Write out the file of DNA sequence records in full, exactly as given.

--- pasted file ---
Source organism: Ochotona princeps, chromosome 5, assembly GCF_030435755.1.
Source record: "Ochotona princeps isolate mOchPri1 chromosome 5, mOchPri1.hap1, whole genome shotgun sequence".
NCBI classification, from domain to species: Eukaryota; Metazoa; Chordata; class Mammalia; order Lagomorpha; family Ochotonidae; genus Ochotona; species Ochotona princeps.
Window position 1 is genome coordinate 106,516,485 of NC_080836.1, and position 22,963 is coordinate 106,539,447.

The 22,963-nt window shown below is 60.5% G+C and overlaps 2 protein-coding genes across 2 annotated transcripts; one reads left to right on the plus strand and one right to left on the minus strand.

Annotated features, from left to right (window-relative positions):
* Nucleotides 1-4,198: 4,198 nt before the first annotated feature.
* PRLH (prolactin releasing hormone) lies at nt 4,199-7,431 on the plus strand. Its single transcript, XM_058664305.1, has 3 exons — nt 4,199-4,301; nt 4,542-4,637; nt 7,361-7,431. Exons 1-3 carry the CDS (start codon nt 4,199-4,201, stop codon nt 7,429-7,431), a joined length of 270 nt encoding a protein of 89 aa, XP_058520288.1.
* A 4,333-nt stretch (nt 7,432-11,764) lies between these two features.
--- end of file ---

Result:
Source organism: Ochotona princeps, chromosome 5, assembly GCF_030435755.1.
Source record: "Ochotona princeps isolate mOchPri1 chromosome 5, mOchPri1.hap1, whole genome shotgun sequence".
NCBI classification, from domain to species: Eukaryota; Metazoa; Chordata; class Mammalia; order Lagomorpha; family Ochotonidae; genus Ochotona; species Ochotona princeps.
Window position 1 is genome coordinate 106,516,485 of NC_080836.1, and position 22,963 is coordinate 106,539,447.

The 22,963-nt window shown below is 60.5% G+C and overlaps 2 protein-coding genes across 2 annotated transcripts; one reads left to right on the plus strand and one right to left on the minus strand.

Annotated features, from left to right (window-relative positions):
* Nucleotides 1-4,198: 4,198 nt before the first annotated feature.
* PRLH (prolactin releasing hormone) lies at nt 4,199-7,431 on the plus strand. Its single transcript, XM_058664305.1, has 3 exons — nt 4,199-4,301; nt 4,542-4,637; nt 7,361-7,431. Exons 1-3 carry the CDS (start codon nt 4,199-4,201, stop codon nt 7,429-7,431), a joined length of 270 nt encoding a protein of 89 aa, XP_058520288.1.
* A 4,333-nt stretch (nt 7,432-11,764) lies between these two features.